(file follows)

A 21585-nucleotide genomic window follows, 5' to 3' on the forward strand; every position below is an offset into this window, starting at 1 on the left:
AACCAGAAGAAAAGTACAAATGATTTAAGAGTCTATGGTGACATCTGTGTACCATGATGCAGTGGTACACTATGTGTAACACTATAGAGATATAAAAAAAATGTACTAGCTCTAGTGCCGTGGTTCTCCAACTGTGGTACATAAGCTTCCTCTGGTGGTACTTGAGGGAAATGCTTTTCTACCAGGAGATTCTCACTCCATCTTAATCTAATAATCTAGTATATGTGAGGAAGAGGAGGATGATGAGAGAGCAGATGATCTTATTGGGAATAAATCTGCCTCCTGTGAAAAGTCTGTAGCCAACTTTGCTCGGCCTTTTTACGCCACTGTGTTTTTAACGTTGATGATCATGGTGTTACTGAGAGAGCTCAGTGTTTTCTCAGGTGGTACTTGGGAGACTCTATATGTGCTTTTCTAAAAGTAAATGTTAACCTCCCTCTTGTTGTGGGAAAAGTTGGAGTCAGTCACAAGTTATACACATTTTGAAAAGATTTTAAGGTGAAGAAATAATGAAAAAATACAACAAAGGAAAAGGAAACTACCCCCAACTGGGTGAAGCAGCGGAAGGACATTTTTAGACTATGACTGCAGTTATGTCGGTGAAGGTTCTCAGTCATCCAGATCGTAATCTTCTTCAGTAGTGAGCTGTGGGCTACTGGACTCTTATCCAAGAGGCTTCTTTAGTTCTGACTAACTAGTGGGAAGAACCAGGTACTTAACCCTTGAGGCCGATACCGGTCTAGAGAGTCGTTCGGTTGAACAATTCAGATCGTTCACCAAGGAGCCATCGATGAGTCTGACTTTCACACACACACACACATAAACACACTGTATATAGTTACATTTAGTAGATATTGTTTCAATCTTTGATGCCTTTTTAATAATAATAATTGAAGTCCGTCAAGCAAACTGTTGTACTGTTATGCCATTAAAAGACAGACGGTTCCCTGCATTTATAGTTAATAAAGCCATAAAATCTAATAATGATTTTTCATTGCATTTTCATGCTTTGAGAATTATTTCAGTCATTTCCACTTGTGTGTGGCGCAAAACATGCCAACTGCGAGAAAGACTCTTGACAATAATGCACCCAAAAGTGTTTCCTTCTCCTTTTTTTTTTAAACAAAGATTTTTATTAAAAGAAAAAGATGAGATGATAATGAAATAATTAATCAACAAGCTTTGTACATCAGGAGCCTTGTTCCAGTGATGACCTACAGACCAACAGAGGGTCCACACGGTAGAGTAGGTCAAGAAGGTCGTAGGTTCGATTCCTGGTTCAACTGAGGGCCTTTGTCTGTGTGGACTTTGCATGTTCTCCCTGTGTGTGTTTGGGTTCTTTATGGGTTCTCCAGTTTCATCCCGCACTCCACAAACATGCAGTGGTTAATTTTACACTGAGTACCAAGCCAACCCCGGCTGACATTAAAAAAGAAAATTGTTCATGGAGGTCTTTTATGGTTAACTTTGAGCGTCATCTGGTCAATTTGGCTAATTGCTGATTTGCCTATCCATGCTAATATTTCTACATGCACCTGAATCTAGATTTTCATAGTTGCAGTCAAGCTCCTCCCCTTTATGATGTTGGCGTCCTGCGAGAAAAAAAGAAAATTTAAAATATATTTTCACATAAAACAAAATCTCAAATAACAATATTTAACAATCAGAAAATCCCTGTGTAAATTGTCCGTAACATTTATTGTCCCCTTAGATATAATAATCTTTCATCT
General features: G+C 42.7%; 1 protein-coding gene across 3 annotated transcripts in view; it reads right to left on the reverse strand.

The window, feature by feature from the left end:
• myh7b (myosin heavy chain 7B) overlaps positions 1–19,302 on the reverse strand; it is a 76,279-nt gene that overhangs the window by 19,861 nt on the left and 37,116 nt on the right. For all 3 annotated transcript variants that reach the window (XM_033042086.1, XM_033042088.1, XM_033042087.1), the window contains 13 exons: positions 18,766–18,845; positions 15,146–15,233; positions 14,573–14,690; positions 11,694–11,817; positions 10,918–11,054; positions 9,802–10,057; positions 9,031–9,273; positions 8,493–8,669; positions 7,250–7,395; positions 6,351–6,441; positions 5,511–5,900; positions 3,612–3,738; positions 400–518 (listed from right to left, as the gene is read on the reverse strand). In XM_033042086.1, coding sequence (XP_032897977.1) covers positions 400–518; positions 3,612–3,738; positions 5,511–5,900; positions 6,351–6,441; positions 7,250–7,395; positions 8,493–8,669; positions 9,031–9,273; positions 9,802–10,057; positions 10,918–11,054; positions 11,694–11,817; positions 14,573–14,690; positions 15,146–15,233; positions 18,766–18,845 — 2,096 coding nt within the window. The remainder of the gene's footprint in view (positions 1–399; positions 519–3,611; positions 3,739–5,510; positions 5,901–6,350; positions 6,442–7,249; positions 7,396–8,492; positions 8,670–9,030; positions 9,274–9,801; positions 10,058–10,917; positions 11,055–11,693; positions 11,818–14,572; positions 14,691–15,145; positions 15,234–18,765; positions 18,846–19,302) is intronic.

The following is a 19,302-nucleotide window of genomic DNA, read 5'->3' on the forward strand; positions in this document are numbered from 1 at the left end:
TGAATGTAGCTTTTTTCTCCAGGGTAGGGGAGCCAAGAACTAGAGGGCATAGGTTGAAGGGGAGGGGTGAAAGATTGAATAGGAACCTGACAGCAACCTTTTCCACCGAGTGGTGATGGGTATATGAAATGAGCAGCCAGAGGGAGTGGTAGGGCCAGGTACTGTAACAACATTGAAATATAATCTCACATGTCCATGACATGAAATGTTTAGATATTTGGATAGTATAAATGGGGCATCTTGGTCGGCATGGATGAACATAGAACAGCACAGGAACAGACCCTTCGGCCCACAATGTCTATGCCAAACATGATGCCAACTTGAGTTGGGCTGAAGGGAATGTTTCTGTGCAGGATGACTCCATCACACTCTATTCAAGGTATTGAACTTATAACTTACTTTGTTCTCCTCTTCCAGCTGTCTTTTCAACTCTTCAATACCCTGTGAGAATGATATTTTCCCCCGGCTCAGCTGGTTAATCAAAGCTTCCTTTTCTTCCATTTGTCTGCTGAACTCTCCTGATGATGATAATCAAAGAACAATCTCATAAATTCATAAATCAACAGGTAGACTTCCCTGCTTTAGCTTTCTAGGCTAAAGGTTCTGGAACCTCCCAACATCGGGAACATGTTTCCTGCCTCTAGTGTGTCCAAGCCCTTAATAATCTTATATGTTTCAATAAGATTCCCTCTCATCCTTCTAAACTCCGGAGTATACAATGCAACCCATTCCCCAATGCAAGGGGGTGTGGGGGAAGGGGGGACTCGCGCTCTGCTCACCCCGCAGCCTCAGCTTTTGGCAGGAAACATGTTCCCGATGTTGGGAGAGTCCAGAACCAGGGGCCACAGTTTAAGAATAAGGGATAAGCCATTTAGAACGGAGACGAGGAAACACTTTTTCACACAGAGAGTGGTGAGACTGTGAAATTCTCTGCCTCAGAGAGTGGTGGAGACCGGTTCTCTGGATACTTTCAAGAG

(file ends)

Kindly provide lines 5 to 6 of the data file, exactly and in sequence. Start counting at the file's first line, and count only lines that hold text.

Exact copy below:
• myh7b (myosin heavy chain 7B) overlaps positions 1–19,302 on the reverse strand; it is a 76,279-nt gene that overhangs the window by 19,861 nt on the left and 37,116 nt on the right. For all 3 annotated transcript variants that reach the window (XM_033042086.1, XM_033042088.1, XM_033042087.1), the window contains 13 exons: positions 18,766–18,845; positions 15,146–15,233; positions 14,573–14,690; positions 11,694–11,817; positions 10,918–11,054; positions 9,802–10,057; positions 9,031–9,273; positions 8,493–8,669; positions 7,250–7,395; positions 6,351–6,441; positions 5,511–5,900; positions 3,612–3,738; positions 400–518 (listed from right to left, as the gene is read on the reverse strand). In XM_033042086.1, coding sequence (XP_032897977.1) covers positions 400–518; positions 3,612–3,738; positions 5,511–5,900; positions 6,351–6,441; positions 7,250–7,395; positions 8,493–8,669; positions 9,031–9,273; positions 9,802–10,057; positions 10,918–11,054; positions 11,694–11,817; positions 14,573–14,690; positions 15,146–15,233; positions 18,766–18,845 — 2,096 coding nt within the window. The remainder of the gene's footprint in view (positions 1–399; positions 519–3,611; positions 3,739–5,510; positions 5,901–6,350; positions 6,442–7,249; positions 7,396–8,492; positions 8,670–9,030; positions 9,274–9,801; positions 10,058–10,917; positions 11,055–11,693; positions 11,818–14,572; positions 14,691–15,145; positions 15,234–18,765; positions 18,846–19,302) is intronic.

The following is a 19,302-nucleotide window of genomic DNA, read 5'->3' on the forward strand; positions in this document are numbered from 1 at the left end: